– watching my favourite film eating doughnuts and chocolate
– having a bath with dimmed lights listening to Hypnobirthing script
– using TENs machine once out the bath listening to my favourite songs
– using the contraction timer from Freya
By 12pm I was finding the contractions intense and they were 3 in 10 minutes. As a VBAC mum I wanted to go to hospital so they could monitor me more closely.
In the car my contractions ramped up and I started to panic when we hit traffic so I used my breathing techniques and put the radio on (kisstory!) to keep myself in the zone
I contracted four times from the car to triage and just blocked out all the things around me. I never imagined I could stay focussed in the middle of GRH car park! We randomly bumped into my community midwife on the way in which was great to see a familiar face!
When I got to triage they hooked me to a monitor but didn’t offer any pain relief or gas and air so I kept with my TENS machine and breathing.
At this point things went a bit off plan, the monitor showed baby’s heart rate was dipping when I was contracting so I was admitted to the labour ward to be examined. I was allowed to use the jasmine room which is a special room with mood lighting and birthing pool a bit like the rooms in the birthing unit.
I was 3cm dilated but cervix was stretchy. I went on the gas and air and wireless monitoring whilst my husband set up the room with aromatherapy, photos and tea lights. The contractions were coming very close together and were very intense. The midwife and doctor were concerned about baby’s heart rate and the doctor examined me to find I was now 6cms dilated just an hour after the last examination. Labour was progressing quickly but baby’s heart rate was really worrying me and I found I couldn’t focus on my breathing as well. Then baby turned back to back and I had the overwhelming urge to push but knew I couldn’t. This is when this labour started to feel like my first labour. My first baby ended up being born by emergency c section and had a short spell in special care with no skin to skin for over 24 hours and my ultimate outcome I wanted this time was to avoid this baby being separated from me.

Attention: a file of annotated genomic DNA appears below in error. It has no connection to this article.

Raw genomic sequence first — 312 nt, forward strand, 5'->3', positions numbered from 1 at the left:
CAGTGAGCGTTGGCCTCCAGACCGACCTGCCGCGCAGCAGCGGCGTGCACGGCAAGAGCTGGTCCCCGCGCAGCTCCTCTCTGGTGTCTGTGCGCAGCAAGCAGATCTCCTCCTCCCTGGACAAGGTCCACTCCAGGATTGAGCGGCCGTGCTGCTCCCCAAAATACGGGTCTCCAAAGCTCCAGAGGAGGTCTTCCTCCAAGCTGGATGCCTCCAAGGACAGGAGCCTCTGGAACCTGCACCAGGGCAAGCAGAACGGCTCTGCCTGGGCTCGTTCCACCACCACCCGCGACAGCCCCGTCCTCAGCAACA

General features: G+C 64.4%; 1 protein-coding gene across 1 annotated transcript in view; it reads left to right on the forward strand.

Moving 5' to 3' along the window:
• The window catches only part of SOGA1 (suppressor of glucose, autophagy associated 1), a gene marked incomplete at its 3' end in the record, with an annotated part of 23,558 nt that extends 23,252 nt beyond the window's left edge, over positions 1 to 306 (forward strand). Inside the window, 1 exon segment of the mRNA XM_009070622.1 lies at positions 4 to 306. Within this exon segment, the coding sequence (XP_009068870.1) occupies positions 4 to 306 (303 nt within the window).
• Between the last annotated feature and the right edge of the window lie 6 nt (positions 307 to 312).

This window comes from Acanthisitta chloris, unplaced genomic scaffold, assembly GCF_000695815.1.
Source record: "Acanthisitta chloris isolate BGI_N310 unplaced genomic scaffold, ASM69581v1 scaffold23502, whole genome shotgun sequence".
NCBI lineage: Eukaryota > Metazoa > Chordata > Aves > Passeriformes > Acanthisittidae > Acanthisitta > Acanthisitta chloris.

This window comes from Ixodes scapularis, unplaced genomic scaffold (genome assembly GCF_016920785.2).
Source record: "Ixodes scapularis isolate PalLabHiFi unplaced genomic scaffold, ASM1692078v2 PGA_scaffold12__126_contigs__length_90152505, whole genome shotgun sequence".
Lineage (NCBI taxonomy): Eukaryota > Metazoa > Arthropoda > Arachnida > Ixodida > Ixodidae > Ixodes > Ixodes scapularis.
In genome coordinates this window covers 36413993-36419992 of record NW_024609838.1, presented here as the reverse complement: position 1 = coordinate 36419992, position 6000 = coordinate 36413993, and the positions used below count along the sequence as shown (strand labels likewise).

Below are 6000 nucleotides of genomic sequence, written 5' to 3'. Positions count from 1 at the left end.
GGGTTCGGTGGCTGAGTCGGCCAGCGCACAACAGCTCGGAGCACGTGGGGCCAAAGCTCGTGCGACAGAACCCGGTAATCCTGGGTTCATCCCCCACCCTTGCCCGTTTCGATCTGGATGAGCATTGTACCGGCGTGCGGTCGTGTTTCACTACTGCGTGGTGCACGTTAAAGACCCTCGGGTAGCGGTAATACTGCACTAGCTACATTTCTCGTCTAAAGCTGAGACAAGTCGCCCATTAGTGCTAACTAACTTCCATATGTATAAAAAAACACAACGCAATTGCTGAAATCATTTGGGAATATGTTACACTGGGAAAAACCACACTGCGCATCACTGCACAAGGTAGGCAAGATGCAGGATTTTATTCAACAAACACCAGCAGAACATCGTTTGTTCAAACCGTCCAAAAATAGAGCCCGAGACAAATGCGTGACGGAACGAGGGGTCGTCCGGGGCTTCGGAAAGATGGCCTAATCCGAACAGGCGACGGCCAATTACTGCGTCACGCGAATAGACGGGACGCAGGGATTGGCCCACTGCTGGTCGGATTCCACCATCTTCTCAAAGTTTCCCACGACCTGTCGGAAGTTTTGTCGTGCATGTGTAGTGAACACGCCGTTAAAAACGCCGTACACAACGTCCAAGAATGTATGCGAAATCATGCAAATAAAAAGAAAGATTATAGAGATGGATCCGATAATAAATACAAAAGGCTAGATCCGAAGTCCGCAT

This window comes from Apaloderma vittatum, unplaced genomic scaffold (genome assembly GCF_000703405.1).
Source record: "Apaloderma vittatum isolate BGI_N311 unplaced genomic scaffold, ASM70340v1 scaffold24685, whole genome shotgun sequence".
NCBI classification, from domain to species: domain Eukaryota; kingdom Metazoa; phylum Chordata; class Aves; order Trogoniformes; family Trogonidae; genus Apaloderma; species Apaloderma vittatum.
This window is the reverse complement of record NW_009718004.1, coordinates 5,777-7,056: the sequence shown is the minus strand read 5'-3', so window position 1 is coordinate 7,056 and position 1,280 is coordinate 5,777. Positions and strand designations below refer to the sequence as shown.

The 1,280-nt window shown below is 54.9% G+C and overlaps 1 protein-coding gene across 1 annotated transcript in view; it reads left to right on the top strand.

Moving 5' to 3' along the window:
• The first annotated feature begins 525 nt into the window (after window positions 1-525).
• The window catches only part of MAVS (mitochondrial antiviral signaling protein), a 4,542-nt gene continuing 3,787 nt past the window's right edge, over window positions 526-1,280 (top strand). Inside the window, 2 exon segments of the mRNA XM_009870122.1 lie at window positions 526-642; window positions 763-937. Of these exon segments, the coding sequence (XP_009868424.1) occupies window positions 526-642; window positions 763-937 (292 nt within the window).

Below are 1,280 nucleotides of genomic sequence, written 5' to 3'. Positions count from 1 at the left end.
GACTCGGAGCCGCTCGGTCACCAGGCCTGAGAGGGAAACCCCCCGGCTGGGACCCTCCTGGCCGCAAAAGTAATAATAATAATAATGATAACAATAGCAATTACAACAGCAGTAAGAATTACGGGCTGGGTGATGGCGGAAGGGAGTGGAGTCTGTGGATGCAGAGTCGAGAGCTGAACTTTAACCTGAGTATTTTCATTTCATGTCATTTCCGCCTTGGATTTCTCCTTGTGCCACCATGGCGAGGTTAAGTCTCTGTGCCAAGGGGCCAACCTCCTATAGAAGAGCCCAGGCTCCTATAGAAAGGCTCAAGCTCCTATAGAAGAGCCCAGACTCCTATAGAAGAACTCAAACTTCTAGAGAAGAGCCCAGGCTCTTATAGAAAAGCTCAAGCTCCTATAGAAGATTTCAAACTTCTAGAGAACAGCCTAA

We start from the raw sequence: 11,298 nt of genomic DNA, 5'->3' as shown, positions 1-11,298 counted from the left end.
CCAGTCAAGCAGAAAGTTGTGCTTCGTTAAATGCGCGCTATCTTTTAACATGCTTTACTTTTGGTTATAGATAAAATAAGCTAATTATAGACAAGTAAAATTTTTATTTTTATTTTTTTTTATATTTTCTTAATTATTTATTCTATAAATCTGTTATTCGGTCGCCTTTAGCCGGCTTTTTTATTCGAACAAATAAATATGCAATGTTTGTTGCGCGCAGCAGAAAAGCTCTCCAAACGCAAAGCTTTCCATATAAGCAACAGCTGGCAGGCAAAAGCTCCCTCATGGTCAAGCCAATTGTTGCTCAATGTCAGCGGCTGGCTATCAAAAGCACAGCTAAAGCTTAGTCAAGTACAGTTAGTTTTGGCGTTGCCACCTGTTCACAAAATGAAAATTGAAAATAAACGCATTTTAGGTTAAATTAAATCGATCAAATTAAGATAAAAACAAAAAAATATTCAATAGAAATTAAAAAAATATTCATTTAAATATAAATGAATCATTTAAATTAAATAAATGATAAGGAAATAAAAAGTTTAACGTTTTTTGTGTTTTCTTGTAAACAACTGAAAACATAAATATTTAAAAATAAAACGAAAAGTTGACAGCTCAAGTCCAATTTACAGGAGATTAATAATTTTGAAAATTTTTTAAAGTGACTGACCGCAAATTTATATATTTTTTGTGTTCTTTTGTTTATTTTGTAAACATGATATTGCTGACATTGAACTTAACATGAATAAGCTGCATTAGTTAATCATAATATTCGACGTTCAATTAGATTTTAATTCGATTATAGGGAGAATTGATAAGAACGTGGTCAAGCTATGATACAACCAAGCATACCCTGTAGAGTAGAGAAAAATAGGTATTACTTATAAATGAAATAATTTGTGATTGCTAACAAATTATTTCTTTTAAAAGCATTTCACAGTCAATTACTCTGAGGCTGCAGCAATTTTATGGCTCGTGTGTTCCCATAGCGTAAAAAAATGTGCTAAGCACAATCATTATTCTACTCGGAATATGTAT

At this point my baby’s heart rate was recovering well from the contractions so I knew she was ok. My instinct was to ask for a c section. The dr explained there was no medical reason for this but they wanted to take a blood sample from baby to see how she was coping. They explained the results would take an hour. I agreed to the test but shortly afterwards decided an hour is a long time if baby is in distress so I finalised my decision to have a c section. Instead of feeling a failure as I’d expected if my VBAC failed I actually felt really empowered and that I was following my instincts for the best outcome for my baby.